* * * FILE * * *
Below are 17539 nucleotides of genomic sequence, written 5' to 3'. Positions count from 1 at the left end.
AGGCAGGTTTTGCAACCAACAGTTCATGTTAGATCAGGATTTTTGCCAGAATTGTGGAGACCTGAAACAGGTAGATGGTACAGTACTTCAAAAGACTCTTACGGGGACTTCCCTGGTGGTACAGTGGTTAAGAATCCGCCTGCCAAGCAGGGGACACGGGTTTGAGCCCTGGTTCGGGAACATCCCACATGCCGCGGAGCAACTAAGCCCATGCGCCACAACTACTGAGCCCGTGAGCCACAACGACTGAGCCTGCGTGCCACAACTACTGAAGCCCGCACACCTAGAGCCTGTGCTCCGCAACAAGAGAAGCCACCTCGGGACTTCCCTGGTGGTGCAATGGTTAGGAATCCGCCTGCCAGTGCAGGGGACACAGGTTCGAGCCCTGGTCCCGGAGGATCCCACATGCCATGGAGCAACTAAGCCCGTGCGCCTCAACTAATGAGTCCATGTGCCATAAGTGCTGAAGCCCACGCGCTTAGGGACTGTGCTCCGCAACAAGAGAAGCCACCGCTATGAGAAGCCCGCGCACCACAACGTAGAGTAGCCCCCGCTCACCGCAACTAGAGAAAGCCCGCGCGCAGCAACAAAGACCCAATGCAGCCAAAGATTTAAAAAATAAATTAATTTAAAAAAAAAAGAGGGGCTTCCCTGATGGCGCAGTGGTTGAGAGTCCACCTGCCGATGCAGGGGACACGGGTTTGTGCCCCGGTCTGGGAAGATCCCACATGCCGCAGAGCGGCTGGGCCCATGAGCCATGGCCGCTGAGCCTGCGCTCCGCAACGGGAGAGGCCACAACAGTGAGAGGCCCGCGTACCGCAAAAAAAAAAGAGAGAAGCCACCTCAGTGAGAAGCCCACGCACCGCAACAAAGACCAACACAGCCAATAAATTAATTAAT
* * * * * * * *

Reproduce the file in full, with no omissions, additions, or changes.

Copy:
Below are 17539 nucleotides of genomic sequence, written 5' to 3'. Positions count from 1 at the left end.
AGGCAGGTTTTGCAACCAACAGTTCATGTTAGATCAGGATTTTTGCCAGAATTGTGGAGACCTGAAACAGGTAGATGGTACAGTACTTCAAAAGACTCTTACGGGGACTTCCCTGGTGGTACAGTGGTTAAGAATCCGCCTGCCAAGCAGGGGACACGGGTTTGAGCCCTGGTTCGGGAACATCCCACATGCCGCGGAGCAACTAAGCCCATGCGCCACAACTACTGAGCCCGTGAGCCACAACGACTGAGCCTGCGTGCCACAACTACTGAAGCCCGCACACCTAGAGCCTGTGCTCCGCAACAAGAGAAGCCACCTCGGGACTTCCCTGGTGGTGCAATGGTTAGGAATCCGCCTGCCAGTGCAGGGGACACAGGTTCGAGCCCTGGTCCCGGAGGATCCCACATGCCATGGAGCAACTAAGCCCGTGCGCCTCAACTAATGAGTCCATGTGCCATAAGTGCTGAAGCCCACGCGCTTAGGGACTGTGCTCCGCAACAAGAGAAGCCACCGCTATGAGAAGCCCGCGCACCACAACGTAGAGTAGCCCCCGCTCACCGCAACTAGAGAAAGCCCGCGCGCAGCAACAAAGACCCAATGCAGCCAAAGATTTAAAAAATAAATTAATTTAAAAAAAAAAGAGGGGCTTCCCTGATGGCGCAGTGGTTGAGAGTCCACCTGCCGATGCAGGGGACACGGGTTTGTGCCCCGGTCTGGGAAGATCCCACATGCCGCAGAGCGGCTGGGCCCATGAGCCATGGCCGCTGAGCCTGCGCTCCGCAACGGGAGAGGCCACAACAGTGAGAGGCCCGCGTACCGCAAAAAAAAAAGAGAGAAGCCACCTCAGTGAGAAGCCCACGCACCGCAACAAAGACCAACACAGCCAATAAATTAATTAAT